A weekend with a little driving adventure is the best weekend of all – well, I think so :-) But often, during these busy months of school and work and study and placement, it’s all we can do to keep everything running smoothly at home, let alone pack a yummy picnic and set off for a whole day. Fortunately, the summer holidays provided plenty of opportunities for little – and big – driving adventures, so I’ve plenty to look back on over the next few months. I thought I’d share some of them here – this weekend, I bring you the little known, quiet hamlet of Crowdy Head.
Most of the beautiful bay, of which Crowdy Head is but the southern tip, is a National Park so the only access to the long beach is from this spot, or the northern tip – Diamond Head. Originally, Captain Cook named this point “Indian Head”. The Australian writer, poet, and social justice campaigner Kylie Tennant, suggested he may have named it so after catching sight of, through his spyglass, a group of the local Aborogines – the Birripi people (I think this is their name, but if I’m wrong, I do apologise and please let me know!). Later it was renamed Diamond Head because of its abundance of sparkling quartz in the cliff faces.
Kylie Tennant, whilst living in nearby Laurieton, with her husband (the local schoolmaster) and children, was so delighted with this beautiful spot, she built a wee shack for writing, watching the animals, escaping from it all … not much is known about her time here. But her book “The Man on the Headland” provides an enchanting description of this place and its local “hermit” Ernie Metcalfe.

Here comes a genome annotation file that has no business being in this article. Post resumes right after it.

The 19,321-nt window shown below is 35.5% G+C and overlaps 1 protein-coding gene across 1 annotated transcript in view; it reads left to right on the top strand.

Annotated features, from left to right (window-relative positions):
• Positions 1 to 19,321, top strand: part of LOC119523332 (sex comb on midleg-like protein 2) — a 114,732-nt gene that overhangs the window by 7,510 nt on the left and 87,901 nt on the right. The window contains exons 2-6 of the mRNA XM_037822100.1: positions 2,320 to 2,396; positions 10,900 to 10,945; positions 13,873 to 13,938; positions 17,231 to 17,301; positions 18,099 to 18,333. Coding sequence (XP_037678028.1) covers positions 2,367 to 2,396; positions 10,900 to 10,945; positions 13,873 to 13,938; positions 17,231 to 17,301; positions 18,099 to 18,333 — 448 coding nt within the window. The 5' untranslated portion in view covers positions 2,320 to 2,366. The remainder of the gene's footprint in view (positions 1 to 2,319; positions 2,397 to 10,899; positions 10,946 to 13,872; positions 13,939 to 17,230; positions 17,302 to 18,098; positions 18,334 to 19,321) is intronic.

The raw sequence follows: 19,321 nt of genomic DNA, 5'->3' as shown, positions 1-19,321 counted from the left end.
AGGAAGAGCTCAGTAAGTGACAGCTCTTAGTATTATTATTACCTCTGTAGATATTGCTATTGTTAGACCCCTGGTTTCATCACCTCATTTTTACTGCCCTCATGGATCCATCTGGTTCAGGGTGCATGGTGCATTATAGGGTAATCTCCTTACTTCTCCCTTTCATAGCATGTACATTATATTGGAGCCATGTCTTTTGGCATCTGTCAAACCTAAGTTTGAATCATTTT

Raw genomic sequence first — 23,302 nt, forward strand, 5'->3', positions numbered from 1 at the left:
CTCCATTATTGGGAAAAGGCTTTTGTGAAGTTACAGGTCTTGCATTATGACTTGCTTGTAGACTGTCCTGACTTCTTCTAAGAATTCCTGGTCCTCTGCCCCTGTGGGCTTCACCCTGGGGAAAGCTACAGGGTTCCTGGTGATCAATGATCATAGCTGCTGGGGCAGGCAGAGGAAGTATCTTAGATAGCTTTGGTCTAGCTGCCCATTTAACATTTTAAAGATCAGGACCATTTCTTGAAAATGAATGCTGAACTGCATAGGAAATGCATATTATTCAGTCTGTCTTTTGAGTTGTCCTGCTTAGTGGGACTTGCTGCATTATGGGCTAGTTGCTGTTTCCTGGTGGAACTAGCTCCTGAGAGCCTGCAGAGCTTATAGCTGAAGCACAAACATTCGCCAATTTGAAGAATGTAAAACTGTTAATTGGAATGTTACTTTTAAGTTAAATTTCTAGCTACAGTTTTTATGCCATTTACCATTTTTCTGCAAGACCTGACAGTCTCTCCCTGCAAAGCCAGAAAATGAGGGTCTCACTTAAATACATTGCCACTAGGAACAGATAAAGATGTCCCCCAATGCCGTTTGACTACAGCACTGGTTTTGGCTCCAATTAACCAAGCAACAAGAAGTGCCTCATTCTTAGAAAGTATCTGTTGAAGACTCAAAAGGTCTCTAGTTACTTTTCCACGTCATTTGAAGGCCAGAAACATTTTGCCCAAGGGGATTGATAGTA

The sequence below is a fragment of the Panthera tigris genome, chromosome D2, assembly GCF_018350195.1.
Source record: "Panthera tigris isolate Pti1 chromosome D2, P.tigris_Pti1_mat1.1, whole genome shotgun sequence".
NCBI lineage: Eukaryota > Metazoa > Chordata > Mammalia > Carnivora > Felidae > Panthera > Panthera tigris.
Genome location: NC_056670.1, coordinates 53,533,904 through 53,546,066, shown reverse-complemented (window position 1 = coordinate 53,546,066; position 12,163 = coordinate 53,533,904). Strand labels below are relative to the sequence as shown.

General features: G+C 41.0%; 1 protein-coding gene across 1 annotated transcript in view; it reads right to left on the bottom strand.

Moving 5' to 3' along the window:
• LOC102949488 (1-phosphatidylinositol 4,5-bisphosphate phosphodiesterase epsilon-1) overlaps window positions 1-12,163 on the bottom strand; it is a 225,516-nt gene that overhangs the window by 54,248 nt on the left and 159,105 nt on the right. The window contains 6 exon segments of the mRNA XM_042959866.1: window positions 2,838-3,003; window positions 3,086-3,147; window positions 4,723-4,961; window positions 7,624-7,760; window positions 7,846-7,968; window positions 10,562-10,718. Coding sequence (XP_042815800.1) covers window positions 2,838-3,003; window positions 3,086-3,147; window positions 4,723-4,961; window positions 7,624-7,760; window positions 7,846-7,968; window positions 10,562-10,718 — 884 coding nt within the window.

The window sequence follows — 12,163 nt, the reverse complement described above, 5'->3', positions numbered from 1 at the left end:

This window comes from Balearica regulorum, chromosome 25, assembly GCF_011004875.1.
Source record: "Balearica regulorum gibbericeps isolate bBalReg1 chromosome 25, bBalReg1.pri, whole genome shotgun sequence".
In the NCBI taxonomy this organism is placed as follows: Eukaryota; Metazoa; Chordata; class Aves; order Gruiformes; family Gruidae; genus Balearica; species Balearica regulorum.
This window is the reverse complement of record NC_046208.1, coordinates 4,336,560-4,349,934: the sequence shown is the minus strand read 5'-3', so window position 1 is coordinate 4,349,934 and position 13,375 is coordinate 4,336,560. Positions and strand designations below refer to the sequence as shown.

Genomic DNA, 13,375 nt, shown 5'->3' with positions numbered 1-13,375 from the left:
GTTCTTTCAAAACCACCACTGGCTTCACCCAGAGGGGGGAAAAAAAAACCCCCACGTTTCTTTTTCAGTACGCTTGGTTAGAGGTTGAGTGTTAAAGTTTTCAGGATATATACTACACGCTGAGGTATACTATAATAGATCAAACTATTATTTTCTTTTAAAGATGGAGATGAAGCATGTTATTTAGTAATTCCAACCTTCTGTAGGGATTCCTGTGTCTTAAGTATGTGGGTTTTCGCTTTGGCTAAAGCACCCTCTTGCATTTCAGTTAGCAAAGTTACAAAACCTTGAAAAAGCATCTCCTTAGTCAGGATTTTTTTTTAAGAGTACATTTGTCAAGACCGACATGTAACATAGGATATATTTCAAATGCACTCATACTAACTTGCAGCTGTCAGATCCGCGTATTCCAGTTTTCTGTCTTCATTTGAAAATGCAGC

Despite my many, many trips to the southern tip as a child, we never ventured north, so the delights of Kylie’s Beach, the Diamond Head Walk, the Mermaid Walk, and the many picturesque cliffs, coves and inlets of this part of the park are unknown to me. I intend to remedy this at the next opportunity!
But Crowdy Head – it is part of my childhood dreams and memories. The hot and sticky drive, always accompanied by the incessant and fierce drone of cicadas, from Nanny and Poppy’s to the beach – that always seemed suuuuuuch a long way (only 7km actually!). The beautiful little waves that were always perfect for my sister and I with our boogie boards The wee fishing harbour where Poppy’s friends kept their trawlers. The co-op where we’d buy freshly caught prawns for lunch. The squat white lighthouse, that I imagined holidaying in and keeping an eye out for smugglers, just like Famous Five.
(the site of the lighthouse keeper’s cottage – the Crowdy Head lighthouse was demanned in 1928, very early, so unlike most of its lighthouse cousins, there is no keeper’s cottage for holiday makers to stay – such a shame – the views are magnificent!)
When we last visited here (four years ago) it was looking very neglected and dingy – I stood here with Julian, dismayed and almost disbelieving, declaring that the REAL lighthouse must have been pulled down, such a sorry sight stood before me. But this visit, the little lighthouse is looking splendid! Thank goodness the Taree Shire Council saw fit to restore her to her former glory. I especially loved this little insignia – painted by someone with a steady and quirky hand.
It’s charming naivete reminded me of a wonderful picture book Abby and I enjoyed when she was little.
Don’t you think! Oh I do have such a romantic and sentimental spot in my heart for the ocean and all the good bits that go along with it.
Hope you enjoyed your weekend adventure to Crowdy Bay! I did.